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WORLD HEALTH STATISTICS QUARTERLY. RAPPORT TRIMESTRIEL DE STATISTIQUES SANITAIRES MONDIALES. 1991; 44(4):189-97.The world's urban population, at 2048 million in 1985 is projected to increase by 56% to 3197 million by 2000, and another 72% to 5.493 million by 2025. This urbanization will grow by natural increase, rural-urban migration, and declining mortality. 28 mega-cities of >8 million are expected by 2000. In many Latin American countries cities will account for most of the population increase; in parts of Africa, Asia and China, spectacular increases in urban population is expected. In many of these areas the phenomenon called the "demographic trap" rather than a proper demographic transition seems to be occurring, that is stagnation in the phase of high fertility despite a decline in death rates. The patterns of urbanization peculiar to regions and continents are described, such as the "core regions" around Buenos Aires and Mexico City. Unlike the historical urbanization that accompanied the Western industrial revolution, current urbanization is not driven by economic opportunity but by rural poverty and ecological collapse, and aggravated by recession, external debt, natural disasters and welfare, among other factors. It is estimated that 50% of urban dwellers will subsist in extreme poverty, and they will account for 25% of the world's population by 2000. 30% of these households are headed by women, >50% in Latin America. Policies that governments have applied unsuccessfully to reverse urbanization include disincentives for rural urban migration, land reform, rural minimum wage, tax reform, agricultural subsidies, an urban decentralization settlement. More effective policies are integrated rural and urban development, coercive measures to prevent migration accompanied by economic incentives for rural areas, and resettlement schemes. Some positive cultural developments in urban slums are cited as stemming from the resourcefulness of the squatters, such as growing food.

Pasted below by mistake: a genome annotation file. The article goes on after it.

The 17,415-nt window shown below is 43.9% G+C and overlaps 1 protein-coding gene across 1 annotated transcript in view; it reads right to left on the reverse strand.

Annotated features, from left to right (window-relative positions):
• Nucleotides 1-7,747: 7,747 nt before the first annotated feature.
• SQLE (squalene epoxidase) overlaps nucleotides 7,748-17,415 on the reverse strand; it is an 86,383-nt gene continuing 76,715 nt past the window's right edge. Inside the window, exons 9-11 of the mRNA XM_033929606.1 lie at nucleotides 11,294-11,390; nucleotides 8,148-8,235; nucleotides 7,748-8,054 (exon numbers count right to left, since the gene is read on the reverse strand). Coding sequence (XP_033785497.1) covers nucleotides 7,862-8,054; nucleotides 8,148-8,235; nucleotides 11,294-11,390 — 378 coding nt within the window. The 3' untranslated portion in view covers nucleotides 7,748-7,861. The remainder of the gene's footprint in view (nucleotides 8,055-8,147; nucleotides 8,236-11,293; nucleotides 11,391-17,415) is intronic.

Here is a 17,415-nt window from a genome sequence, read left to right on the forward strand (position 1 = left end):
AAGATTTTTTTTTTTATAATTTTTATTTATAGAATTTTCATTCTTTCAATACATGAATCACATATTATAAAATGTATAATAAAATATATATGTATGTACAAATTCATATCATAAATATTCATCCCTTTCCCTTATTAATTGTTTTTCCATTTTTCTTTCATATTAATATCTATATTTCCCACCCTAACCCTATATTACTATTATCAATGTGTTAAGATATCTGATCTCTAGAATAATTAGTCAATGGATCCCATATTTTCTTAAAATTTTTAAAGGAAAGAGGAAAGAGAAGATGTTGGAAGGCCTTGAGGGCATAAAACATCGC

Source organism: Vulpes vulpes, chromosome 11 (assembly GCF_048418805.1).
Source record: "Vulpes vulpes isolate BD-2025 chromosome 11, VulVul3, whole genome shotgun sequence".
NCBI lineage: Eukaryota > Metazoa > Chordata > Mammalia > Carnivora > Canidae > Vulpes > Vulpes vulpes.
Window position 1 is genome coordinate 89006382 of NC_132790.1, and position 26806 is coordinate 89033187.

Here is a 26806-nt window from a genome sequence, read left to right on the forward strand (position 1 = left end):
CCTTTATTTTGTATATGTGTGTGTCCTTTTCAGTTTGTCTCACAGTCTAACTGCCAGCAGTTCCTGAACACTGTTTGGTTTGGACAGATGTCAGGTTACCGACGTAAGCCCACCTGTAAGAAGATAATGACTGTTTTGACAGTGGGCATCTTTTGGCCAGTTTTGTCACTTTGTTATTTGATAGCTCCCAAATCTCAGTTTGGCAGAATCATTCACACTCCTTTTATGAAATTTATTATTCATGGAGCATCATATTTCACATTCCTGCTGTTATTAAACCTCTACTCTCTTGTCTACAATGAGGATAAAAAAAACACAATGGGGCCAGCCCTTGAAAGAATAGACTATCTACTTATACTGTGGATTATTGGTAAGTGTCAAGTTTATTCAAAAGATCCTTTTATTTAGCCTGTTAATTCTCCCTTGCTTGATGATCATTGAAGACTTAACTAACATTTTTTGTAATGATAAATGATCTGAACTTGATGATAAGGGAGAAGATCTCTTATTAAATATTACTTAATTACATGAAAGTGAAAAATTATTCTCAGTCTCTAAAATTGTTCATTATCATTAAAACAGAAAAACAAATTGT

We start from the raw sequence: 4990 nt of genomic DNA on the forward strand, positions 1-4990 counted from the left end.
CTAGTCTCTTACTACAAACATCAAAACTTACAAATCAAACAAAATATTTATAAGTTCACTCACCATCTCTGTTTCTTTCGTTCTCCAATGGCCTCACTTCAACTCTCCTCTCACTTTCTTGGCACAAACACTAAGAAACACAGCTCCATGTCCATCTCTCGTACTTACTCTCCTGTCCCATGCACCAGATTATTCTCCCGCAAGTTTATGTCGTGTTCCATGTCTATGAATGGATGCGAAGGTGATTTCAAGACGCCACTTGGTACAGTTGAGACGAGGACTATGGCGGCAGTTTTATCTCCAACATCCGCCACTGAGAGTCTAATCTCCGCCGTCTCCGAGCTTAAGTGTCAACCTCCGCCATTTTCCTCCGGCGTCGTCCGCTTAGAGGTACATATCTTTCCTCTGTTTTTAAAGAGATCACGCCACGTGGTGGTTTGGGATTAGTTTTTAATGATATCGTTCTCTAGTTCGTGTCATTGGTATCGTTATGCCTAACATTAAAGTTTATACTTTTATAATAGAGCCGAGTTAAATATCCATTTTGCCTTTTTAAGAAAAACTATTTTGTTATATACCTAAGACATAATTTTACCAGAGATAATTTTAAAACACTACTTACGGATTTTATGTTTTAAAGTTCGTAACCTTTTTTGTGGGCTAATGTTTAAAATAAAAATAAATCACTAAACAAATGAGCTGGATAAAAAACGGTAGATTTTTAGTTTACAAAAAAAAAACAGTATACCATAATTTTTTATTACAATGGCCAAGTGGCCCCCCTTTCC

[Obstacles in merging the population and production programs in Rwanda] Les obstacles lies au programme de population et de production au Rwanda
Famille, Sante, Developpement/Imbonezamulyango. 1985 Aug; (3):44-9.One of the problems currently observed in Rwanda is that the most densely populated prefectures do not show better agricultural production. Agricultural technology having reached a logistical plateau, and secondary and tertiary industries for the absorption of the surplus labor force being absent, there is considerable population pressure. It is naive to believe that the now densely populated lands will be induced through radical improvement of exploitation technology to be productive to the point of maintaining more than 9,000,000 people, the projected population of Rwanda for the year 2000. 13.6% of the population is now unemployed, and most agricultural workers produce little surplus. There would be hope for producing a national agricultural surplus by the year 2000, saleable abroad and having as a result the slow establishment of an industrial sector, only if the efforts of a family planning program plateaued the population at 8,000,000. A chart outlines the comulative economic effects of children on a single family, showing considerable financial strain of only 4 children. Bold steps to counter pronatalist attitudes might include elimination of tax benefits for large families, elimination of an identity card with spaces for 12 births and replacing it with one providing for differentials in consumer prices for numbers of children, bonuses for older marriages, and minimum wealth provisions for marriages.